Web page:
Boosting your creativity
by Karyn Prentice
“There is no use trying,” said Alice; “one can’t believe impossible things.” “I dare say you haven’t had much practice,” said the Queen. ”When I was your age, I always did it for a half an hour a day. Why, sometimes I’ve believed as many as six impossible things before breakfast.”
– Lewis Carroll (Alice in Wonderland)
Where does impossible end and a prototype begin? How many times do we use the words ‘’ It can’t be done’ and cut off any chance we might have of finding out whether there is something to salvage, to nurture or to fan the flame of possibility over? Too often our rational thinking might miss out the seeds of potential options. History is littered with one generation saying ‘can’t be done’ and the next one saying ’look again, it’s happening.’
Children are good examples to learn from. In play all ideas are up for grabs and using imagination is second nature. My six-year-old granddaughter is up for that. If I say, “let’s build an interplanetary home for lost dragonflies,” she would say, “where shall we put the bedrooms?” Not “Are you nuts?” Or “what is ‘interplanetary’, give me a break, I’m only six!”
Dreaming up impossible things before breakfast might not solve the problems of the world. Einstein, in another league from the Red Queen in Alice in Wonderland, said, “The problems of today will never be solved by the same level of thinking that created them.” We absolutely need the ability to go far beyond the world we can weigh and let our imagination be a critical part of how we grow ourselves and our solutions and meet the world.
This is the ‘ what if… thinking’ of creativity and it gives the thinker a chance to breathe life into his/her ideas.
There are ways we can encourage these activities and in so doing offer ourselves and others a chance to let new thinking, new ideas and new energy see the light of day like seedling plants,even if some of those ideas are ultimately weeded out. A ‘creativity greenhouse’ can help. It gives some time early on to allow positive exploration of new shoots to be nurtured and ‘earthed’ for awhile. Nothing is completely lost because in the process of exploring confidence to experiment grows. Too often we think of a good idea, then a second idea and stop looking for a third, fourth or fifth one. We shut thinking down too soon and potentially miss out on what is just at the periphery, beyond the rules that govern our usual thinking preferences and can yield extra surprises.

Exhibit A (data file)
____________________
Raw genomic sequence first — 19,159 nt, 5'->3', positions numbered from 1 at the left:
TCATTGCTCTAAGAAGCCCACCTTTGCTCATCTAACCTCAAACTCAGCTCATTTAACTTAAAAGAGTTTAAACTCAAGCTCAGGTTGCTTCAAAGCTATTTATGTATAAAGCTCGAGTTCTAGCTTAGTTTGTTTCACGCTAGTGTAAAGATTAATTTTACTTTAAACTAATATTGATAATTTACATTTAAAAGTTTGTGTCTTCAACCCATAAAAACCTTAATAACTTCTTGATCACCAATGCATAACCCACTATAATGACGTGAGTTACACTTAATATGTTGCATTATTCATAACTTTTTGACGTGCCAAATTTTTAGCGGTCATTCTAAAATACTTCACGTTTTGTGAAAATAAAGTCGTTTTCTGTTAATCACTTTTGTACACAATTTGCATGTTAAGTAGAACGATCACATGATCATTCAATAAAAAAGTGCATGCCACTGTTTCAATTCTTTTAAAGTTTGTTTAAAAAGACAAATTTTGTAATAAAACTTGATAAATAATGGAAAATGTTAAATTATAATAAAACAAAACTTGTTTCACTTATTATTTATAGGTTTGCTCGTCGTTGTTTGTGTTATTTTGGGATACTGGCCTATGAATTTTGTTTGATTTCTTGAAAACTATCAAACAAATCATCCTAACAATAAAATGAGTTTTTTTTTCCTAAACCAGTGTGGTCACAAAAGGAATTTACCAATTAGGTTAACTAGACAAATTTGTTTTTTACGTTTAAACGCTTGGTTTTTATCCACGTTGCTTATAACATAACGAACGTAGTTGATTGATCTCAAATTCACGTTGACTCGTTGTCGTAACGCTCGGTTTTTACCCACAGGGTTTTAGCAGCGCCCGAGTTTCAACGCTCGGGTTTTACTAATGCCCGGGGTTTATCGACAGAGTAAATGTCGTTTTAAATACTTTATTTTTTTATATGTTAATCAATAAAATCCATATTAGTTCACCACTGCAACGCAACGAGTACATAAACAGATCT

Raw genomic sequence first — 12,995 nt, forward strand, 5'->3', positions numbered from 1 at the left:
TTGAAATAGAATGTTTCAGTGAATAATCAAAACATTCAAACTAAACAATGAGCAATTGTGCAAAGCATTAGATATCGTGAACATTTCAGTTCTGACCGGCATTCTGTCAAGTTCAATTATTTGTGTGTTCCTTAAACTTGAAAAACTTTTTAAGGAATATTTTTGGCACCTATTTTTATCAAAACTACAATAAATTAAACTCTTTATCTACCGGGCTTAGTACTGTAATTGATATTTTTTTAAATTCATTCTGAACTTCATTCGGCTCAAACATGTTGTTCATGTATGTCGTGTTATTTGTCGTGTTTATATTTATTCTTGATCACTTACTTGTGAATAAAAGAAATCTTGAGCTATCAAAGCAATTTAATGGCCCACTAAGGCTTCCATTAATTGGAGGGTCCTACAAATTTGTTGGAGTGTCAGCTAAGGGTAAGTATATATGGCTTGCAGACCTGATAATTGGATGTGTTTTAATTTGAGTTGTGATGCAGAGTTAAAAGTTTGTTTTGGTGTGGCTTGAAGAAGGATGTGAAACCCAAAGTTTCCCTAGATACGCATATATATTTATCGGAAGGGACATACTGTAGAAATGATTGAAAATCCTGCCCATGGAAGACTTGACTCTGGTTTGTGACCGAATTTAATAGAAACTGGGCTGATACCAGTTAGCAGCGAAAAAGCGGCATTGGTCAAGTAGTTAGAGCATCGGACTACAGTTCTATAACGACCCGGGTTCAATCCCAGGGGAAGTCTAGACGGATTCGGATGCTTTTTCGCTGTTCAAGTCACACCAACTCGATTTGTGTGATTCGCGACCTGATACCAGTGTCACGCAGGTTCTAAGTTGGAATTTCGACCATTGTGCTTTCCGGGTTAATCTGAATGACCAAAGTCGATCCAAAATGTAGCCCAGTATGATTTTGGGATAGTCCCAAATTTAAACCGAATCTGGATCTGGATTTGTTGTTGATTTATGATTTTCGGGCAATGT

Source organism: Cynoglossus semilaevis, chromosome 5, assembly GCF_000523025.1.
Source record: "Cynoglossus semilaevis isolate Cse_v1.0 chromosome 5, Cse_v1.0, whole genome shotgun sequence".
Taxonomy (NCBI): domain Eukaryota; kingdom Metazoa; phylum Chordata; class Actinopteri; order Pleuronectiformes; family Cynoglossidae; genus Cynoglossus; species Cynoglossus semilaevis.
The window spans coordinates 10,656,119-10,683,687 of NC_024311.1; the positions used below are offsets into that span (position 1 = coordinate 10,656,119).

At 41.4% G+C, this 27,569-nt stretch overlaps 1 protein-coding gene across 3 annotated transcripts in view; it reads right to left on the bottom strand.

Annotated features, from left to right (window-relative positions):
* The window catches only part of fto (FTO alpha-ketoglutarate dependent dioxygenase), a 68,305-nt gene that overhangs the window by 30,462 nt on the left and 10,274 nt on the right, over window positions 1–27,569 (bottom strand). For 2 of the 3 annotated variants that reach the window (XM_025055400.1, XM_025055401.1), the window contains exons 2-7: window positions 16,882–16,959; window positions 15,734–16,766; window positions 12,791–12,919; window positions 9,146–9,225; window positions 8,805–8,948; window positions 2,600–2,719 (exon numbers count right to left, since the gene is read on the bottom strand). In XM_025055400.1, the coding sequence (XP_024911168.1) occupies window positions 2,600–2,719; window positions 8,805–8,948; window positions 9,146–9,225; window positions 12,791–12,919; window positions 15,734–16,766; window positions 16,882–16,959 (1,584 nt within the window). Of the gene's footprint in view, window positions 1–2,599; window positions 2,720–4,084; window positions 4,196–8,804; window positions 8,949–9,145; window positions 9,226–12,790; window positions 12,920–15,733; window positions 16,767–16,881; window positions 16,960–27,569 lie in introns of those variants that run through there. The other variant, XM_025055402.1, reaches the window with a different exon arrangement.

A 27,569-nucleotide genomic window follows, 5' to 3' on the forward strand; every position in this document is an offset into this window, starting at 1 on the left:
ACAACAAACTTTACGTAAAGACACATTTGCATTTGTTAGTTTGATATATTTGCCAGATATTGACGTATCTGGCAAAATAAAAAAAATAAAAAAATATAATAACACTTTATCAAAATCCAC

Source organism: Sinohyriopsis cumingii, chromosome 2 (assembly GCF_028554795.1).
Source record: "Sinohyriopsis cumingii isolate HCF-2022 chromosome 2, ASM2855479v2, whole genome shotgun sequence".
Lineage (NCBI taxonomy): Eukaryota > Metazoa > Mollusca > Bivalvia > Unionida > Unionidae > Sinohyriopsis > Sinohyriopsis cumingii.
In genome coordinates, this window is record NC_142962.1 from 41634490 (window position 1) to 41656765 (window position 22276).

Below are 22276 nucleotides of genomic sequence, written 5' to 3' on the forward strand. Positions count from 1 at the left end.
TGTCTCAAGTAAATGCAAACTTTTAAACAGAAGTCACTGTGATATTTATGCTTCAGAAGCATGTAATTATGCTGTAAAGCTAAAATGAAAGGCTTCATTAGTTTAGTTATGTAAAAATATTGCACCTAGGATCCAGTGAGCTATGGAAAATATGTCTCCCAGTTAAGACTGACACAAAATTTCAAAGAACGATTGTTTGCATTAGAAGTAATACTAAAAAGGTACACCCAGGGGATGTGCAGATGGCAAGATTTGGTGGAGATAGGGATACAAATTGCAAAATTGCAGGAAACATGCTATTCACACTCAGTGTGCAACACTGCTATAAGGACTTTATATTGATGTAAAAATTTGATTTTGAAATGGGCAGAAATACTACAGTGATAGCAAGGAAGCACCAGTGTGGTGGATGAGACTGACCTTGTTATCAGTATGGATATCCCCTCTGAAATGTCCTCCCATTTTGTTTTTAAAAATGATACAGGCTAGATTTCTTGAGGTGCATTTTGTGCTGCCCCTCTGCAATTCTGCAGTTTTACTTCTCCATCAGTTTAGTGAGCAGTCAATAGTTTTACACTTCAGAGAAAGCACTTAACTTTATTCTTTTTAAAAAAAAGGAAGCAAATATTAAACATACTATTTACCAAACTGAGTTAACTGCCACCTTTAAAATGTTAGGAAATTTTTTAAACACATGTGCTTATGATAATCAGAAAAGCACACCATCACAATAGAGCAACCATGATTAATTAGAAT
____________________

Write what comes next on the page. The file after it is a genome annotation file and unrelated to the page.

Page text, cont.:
Edward de Bono’s well known “6 Thinking Hats” (1) is a process especially useful for teams keen to try to access the widest and best thinking outside of the habitual think streams they operate in.
There is often plenty of opportunity to add the reasons why an idea can’t work, won’t work but too soon and the thinker and their idea are sometimes so discouraged they shut down and are not heard from again.
Here are three ways to boost your creativity and idea generation
1) Take some time for the serious business of play. Our sense of resourcefulness increases when we do.
Stepping away from a place of judgment to a ‘play area’ is something the right brain loves! It makes connections that are freer when we give the left-brain’s patroller function some time off. Start by gathering some coloured pens, felt tips, pencils- whatever kind feels best. Sometimes wax crayons are a good choice as they take us back to childhood. Have some big plain paper too, preferably not A4 copier paper. You don’t have to know how to draw.